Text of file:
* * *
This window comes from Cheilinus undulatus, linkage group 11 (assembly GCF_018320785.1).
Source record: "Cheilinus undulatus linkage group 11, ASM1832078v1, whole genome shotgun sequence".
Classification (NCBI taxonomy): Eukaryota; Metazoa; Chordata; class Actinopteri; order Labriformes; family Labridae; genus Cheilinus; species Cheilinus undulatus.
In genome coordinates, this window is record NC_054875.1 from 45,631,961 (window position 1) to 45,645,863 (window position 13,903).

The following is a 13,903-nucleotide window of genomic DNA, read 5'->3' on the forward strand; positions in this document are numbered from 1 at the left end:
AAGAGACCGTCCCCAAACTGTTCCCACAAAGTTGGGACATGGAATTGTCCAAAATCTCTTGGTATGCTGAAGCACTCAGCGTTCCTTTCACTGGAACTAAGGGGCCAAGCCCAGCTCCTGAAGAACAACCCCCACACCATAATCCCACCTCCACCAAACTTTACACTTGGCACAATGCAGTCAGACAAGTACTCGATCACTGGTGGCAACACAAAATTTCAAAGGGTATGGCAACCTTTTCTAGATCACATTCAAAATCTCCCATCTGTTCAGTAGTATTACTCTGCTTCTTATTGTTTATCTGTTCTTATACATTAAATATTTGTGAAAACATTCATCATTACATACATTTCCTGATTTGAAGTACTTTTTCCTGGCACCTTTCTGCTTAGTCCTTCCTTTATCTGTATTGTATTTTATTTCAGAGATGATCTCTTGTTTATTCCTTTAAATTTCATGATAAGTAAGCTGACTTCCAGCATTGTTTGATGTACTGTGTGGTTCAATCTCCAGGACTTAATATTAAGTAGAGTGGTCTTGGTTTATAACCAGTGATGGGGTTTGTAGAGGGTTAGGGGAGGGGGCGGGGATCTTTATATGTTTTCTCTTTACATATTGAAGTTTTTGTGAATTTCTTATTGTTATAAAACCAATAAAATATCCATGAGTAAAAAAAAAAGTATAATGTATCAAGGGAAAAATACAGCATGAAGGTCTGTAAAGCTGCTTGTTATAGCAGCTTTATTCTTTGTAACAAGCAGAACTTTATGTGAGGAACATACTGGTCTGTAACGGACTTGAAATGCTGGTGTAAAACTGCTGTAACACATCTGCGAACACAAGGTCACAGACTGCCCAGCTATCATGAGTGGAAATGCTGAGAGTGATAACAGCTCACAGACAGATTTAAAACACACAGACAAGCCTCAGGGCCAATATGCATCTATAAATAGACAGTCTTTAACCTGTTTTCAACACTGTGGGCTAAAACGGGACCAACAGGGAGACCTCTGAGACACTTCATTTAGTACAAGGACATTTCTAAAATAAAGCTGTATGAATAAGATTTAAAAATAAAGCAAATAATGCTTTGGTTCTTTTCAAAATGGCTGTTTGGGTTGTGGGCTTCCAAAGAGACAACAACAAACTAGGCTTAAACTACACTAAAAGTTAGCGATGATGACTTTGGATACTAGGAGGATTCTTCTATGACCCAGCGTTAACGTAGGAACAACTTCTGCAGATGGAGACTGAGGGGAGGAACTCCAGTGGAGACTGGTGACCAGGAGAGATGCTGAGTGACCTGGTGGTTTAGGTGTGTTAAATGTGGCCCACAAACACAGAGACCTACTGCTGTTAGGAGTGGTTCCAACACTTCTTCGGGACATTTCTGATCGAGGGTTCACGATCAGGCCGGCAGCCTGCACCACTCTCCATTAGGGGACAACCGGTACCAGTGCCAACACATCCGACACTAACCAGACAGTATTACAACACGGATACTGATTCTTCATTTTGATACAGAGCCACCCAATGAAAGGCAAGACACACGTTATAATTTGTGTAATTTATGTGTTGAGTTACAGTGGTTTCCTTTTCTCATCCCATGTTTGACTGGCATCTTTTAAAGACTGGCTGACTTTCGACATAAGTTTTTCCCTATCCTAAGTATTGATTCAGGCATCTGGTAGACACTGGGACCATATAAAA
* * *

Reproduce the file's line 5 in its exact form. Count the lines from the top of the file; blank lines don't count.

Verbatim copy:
The following is a 13,903-nucleotide window of genomic DNA, read 5'->3' on the forward strand; positions in this document are numbered from 1 at the left end: